The Inquisitor's Tale: Or, The Three Magical Children and Their Holy Dog Summary & Study Guide

Adam Gidwitz
This Study Guide consists of approximately 60 pages of chapter summaries, quotes, character analysis, themes, and more - everything you need to sharpen your knowledge of The Inquisitor's Tale.
This section contains 1,174 words
(approx. 3 pages at 400 words per page)
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The Inquisitor's Tale: Or, The Three Magical Children and Their Holy Dog Summary & Study Guide Description

The Inquisitor's Tale: Or, The Three Magical Children and Their Holy Dog Summary & Study Guide includes comprehensive information and analysis to help you understand the book. This study guide contains the following sections:

This detailed literature summary also contains Quotes and a Free Quiz on The Inquisitor's Tale: Or, The Three Magical Children and Their Holy Dog by Adam Gidwitz.

The following version of the book was used to create this guide: Gidwitz, Adam. The Inquisitor’s Tale Or, the Three Magical Children and Their Holy Dog. Dutton Children’s Books Penguin Young Readers Group, An imprint of Penguin Random House LLC, 2016.

The Inquisitor’s Tale Or, the Three Magical Children and Their Holy Dog, by critically acclaimed novelist Adam Gidwitz, is a story set in medieval time that is relevant to today’s world. Gidwitz tackles difficult themes about religion and persecution while creating an engaging tale full of action and humor.

The novel begins with the narrator sitting in the Holy Cross-Roads Inn hoping to collect stories about three children who are said to perform miracles and their dog, who is considered holy by the villagers where she lives. Several people come forward throughout the novel to add their stories to the overall plot of the novel.

The action begins with a description of Jeanne’s childhood. Jeanne is a peasant girl whose parents have very little at the time of her birth except for a beautiful white greyhound named Gwenforte. One day while they are working in the fields Gwenforte kills a snake. Jeanne’s parents misinterpret the blood on the dog’s coat and kill her because they believe she harmed Jeanne. They discover that the dog saved Jeanne and from then on the village consider Gwenforte holy.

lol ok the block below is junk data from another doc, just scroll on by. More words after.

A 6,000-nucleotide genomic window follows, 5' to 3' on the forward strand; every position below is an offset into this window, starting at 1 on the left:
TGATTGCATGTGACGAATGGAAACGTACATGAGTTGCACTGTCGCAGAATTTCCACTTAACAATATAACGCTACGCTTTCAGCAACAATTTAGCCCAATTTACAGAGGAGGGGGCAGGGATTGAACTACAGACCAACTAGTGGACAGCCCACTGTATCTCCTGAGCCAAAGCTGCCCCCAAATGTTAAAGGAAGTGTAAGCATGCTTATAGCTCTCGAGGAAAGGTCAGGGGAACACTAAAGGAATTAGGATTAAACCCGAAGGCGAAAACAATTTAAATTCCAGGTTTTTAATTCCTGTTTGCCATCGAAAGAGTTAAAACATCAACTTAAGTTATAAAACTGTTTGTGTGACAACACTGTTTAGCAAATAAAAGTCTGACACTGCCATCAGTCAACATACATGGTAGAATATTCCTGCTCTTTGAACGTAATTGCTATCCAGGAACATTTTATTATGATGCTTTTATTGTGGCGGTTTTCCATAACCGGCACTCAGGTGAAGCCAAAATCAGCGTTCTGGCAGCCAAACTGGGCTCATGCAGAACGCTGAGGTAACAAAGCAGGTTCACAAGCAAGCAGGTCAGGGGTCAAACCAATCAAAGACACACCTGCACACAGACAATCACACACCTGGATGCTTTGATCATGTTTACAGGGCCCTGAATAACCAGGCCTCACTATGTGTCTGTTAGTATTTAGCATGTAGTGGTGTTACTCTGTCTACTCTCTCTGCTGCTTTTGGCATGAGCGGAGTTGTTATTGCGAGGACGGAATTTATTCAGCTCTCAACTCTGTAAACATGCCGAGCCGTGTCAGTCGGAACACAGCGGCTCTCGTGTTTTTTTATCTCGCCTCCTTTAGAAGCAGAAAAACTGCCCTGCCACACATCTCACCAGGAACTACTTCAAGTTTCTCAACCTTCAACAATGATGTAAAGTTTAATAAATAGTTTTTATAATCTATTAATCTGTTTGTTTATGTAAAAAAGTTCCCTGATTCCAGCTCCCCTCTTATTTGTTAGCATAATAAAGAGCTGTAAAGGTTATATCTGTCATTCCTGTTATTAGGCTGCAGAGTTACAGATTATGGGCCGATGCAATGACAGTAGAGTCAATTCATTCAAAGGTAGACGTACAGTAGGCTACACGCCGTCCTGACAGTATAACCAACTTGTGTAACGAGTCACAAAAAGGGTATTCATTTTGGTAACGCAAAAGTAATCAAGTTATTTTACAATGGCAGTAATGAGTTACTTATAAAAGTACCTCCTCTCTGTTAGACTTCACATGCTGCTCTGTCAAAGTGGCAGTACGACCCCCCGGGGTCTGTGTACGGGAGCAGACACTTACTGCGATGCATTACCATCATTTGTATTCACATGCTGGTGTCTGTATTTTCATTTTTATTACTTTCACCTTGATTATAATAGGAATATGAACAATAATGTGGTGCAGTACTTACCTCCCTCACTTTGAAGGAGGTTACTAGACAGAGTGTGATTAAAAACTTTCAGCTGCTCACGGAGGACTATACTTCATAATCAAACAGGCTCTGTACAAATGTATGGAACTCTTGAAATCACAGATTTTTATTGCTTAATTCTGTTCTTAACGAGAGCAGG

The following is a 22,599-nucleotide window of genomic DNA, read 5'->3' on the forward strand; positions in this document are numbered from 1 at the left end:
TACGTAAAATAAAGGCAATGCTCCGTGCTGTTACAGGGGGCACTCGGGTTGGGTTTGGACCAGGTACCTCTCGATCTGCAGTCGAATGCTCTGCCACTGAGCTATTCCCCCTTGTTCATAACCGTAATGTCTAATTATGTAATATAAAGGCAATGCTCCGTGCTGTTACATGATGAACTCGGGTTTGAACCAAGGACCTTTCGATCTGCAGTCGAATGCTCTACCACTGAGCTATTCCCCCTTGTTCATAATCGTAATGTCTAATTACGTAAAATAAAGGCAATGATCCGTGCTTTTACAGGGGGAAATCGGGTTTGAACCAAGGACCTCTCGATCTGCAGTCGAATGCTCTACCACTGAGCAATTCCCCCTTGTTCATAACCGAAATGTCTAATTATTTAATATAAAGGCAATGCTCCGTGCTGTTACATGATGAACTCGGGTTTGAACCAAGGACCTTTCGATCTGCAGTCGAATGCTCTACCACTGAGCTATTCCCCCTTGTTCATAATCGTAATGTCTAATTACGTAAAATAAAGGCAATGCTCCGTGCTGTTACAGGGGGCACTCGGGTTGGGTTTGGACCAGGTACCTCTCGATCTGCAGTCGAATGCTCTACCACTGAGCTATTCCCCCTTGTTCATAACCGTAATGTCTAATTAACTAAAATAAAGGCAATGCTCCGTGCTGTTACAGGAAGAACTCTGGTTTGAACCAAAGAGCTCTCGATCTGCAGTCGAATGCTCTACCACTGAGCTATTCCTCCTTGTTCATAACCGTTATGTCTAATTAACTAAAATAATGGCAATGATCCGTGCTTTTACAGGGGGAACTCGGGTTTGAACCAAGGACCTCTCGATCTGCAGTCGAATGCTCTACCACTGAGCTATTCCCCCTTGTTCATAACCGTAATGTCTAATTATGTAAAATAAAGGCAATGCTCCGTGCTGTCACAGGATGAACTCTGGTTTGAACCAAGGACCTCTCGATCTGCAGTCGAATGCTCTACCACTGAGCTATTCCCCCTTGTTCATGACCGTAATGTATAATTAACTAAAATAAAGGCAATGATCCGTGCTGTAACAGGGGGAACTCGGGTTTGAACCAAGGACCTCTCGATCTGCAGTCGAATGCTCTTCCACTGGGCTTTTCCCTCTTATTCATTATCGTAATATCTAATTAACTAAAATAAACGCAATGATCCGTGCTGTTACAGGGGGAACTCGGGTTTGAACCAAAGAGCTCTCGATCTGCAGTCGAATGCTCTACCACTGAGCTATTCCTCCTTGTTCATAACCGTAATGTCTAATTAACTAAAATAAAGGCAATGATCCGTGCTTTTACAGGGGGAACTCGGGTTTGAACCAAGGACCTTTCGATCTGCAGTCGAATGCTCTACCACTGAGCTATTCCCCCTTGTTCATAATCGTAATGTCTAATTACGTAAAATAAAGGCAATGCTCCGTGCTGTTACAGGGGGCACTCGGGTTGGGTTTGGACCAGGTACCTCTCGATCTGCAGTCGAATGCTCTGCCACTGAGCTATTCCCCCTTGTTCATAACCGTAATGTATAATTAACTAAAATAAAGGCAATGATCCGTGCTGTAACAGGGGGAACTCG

When Jeanne is older she begins to have visions. She does not tell anyone about them because she fears she will be burned as a witch. In a vision she sees men coming to burn the grove Gwenforte is buried in and she sees Gwenforte standing on her grave. She goes to the grove and finds the dog alive and knights coming to take her away. Jeanne is eventually captured by the knights and taken away from her village.

Meanwhile, another person tells about Jacob, who is a Jewish boy. Jacob is a smart boy with a gift for healing. When his village is burned, he finds the butcher with a serious head injury that he heals in moments with yarrow root and a prayer. Jacob is separated from his parents during the fire and leaves to travel to his cousin Yehuda’s house in Saint-Denis where he hopes to find his parents.

William’s story begins with William being dropped off at a monastery when he is just a baby. He is the son of a wealthy Lord and a woman from Africa. He has dark skin and is unusually large. William is intelligent and enjoys a good argument. When he argues with a monk and breaks a stone bench with his bare hands, he is expelled from the monastery and sent to take some books to the abbot in Saint-Denis.

The children meet when Jeanne is brought to the inn by the knights, William stops there for the night, and Jacob wanders there in search of food. William helps Jeanne and Jacob to escape the knights and they decide to all go to Saint-Denis together.